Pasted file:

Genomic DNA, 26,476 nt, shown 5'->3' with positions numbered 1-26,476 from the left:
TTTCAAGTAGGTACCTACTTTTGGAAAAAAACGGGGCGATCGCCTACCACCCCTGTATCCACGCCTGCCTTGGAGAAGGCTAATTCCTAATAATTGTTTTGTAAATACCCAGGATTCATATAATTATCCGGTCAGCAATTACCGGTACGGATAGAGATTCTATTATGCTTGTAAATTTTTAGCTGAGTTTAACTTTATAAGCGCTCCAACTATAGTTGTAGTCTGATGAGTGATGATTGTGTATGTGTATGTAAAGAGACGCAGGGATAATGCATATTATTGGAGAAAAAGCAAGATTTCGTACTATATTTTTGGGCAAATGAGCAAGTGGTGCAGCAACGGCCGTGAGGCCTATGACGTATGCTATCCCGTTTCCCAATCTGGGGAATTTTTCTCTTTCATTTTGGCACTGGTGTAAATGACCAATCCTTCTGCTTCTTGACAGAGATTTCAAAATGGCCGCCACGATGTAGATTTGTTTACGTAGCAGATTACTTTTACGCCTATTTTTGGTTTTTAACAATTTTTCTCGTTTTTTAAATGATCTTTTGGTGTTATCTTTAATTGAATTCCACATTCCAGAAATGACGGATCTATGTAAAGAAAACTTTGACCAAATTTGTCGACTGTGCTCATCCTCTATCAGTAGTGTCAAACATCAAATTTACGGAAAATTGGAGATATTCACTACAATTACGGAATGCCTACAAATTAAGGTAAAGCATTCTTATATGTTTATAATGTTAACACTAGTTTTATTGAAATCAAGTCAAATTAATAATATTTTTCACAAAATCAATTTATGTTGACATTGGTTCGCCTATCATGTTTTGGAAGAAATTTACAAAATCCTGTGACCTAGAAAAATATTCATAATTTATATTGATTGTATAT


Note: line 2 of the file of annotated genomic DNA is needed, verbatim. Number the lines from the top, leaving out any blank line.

TTTCAAGTAGGTACCTACTTTTGGAAAAAAACGGGGCGATCGCCTACCACCCCTGTATCCACGCCTGCCTTGGAGAAGGCTAATTCCTAATAATTGTTTTGTAAATACCCAGGATTCATATAATTATCCGGTCAGCAATTACCGGTACGGATAGAGATTCTATTATGCTTGTAAATTTTTAGCTGAGTTTAACTTTATAAGCGCTCCAACTATAGTTGTAGTCTGATGAGTGATGATTGTGTATGTGTATGTAAAGAGACGCAGGGATAATGCATATTATTGGAGAAAAAGCAAGATTTCGTACTATATTTTTGGGCAAATGAGCAAGTGGTGCAGCAACGGCCGTGAGGCCTATGACGTATGCTATCCCGTTTCCCAATCTGGGGAATTTTTCTCTTTCATTTTGGCACTGGTGTAAATGACCAATCCTTCTGCTTCTTGACAGAGATTTCAAAATGGCCGCCACGATGTAGATTTGTTTACGTAGCAGATTACTTTTACGCCTATTTTTGGTTTTTAACAATTTTTCTCGTTTTTTAAATGATCTTTTGGTGTTATCTTTAATTGAATTCCACATTCCAGAAATGACGGATCTATGTAAAGAAAACTTTGACCAAATTTGTCGACTGTGCTCATCCTCTATCAGTAGTGTCAAACATCAAATTTACGGAAAATTGGAGATATTCACTACAATTACGGAATGCCTACAAATTAAGGTAAAGCATTCTTATATGTTTATAATGTTAACACTAGTTTTATTGAAATCAAGTCAAATTAATAATATTTTTCACAAAATCAATTTATGTTGACATTGGTTCGCCTATCATGTTTTGGAAGAAATTTACAAAATCCTGTGACCTAGAAAAATATTCATAATTTATATTGATTGTATAT